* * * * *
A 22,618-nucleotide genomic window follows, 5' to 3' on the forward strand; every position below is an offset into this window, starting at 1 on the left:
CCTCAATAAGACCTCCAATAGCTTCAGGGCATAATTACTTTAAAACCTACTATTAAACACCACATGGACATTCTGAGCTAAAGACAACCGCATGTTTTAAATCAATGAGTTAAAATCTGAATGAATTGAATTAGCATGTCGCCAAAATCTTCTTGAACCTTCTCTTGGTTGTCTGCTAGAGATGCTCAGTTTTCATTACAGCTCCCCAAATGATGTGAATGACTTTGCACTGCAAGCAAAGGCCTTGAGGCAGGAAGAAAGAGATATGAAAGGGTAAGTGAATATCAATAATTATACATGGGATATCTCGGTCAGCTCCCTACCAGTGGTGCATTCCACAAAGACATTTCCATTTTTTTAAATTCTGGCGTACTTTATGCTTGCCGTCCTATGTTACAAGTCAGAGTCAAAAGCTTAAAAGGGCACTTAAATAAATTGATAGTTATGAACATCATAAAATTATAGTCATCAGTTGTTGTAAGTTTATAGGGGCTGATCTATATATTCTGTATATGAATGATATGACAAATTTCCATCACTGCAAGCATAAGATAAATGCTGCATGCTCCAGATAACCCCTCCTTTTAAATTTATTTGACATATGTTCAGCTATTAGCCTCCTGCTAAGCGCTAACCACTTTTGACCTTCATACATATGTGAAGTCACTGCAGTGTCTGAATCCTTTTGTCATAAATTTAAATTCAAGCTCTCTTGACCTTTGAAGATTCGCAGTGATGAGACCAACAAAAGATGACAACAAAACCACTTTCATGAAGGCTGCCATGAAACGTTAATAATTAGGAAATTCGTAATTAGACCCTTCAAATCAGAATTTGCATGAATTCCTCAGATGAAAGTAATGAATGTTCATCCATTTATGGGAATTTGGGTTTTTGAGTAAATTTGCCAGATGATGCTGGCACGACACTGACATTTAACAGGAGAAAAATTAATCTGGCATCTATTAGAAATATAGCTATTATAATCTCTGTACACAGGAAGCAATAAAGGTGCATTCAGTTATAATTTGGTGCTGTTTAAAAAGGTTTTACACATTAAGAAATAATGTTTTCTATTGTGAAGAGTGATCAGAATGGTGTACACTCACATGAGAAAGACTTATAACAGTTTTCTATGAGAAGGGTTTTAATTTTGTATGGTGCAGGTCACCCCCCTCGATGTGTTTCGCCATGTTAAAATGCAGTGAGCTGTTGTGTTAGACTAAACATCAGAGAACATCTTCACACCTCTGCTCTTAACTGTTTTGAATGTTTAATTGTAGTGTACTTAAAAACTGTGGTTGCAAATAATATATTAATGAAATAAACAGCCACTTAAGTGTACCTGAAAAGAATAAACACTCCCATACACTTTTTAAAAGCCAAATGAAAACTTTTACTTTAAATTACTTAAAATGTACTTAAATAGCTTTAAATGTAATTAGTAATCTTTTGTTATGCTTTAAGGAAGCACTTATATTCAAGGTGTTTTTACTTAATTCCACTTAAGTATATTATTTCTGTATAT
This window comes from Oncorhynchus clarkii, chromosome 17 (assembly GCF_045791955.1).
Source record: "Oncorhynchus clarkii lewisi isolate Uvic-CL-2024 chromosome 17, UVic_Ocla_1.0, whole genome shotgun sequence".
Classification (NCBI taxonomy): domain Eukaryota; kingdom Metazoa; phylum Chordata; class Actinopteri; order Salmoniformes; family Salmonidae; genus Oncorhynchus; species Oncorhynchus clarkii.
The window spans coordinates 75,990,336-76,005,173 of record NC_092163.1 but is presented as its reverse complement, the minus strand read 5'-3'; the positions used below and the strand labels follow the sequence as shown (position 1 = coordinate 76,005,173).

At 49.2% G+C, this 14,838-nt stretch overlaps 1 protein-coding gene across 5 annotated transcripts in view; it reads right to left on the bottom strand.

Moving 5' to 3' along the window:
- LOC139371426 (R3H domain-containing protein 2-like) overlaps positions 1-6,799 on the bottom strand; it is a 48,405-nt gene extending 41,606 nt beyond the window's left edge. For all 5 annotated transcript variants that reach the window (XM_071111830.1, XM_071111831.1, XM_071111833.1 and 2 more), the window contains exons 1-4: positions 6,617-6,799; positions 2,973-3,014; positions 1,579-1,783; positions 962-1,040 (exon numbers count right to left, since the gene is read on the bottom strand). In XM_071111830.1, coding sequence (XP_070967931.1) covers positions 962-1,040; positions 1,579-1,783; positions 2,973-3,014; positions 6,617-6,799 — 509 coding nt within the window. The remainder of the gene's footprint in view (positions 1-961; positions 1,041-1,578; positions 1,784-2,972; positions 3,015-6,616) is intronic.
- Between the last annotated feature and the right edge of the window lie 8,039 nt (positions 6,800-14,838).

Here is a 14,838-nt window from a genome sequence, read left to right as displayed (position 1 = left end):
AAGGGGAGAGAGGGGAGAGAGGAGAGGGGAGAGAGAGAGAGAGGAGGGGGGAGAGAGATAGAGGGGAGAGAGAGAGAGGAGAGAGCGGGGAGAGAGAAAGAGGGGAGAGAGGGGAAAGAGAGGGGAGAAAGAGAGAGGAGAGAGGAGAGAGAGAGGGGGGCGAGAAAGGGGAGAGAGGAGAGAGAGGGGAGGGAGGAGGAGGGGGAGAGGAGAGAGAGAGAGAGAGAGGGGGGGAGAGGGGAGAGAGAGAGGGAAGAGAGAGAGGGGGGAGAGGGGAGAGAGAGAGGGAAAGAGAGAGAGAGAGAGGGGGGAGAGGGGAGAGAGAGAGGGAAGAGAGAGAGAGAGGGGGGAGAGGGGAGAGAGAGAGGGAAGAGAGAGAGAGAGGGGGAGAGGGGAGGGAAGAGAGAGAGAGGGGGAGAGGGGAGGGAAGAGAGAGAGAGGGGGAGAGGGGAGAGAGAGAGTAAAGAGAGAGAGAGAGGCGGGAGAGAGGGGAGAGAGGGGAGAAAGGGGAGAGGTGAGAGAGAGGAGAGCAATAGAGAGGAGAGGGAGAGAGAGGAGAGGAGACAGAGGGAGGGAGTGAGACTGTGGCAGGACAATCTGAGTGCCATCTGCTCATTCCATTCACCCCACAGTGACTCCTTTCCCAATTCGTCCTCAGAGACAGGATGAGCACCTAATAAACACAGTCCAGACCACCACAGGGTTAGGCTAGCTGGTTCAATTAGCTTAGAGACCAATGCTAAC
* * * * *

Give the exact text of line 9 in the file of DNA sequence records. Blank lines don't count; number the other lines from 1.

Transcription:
- LOC139371426 (R3H domain-containing protein 2-like) overlaps positions 1-6,799 on the bottom strand; it is a 48,405-nt gene extending 41,606 nt beyond the window's left edge. For all 5 annotated transcript variants that reach the window (XM_071111830.1, XM_071111831.1, XM_071111833.1 and 2 more), the window contains exons 1-4: positions 6,617-6,799; positions 2,973-3,014; positions 1,579-1,783; positions 962-1,040 (exon numbers count right to left, since the gene is read on the bottom strand). In XM_071111830.1, coding sequence (XP_070967931.1) covers positions 962-1,040; positions 1,579-1,783; positions 2,973-3,014; positions 6,617-6,799 — 509 coding nt within the window. The remainder of the gene's footprint in view (positions 1-961; positions 1,041-1,578; positions 1,784-2,972; positions 3,015-6,616) is intronic.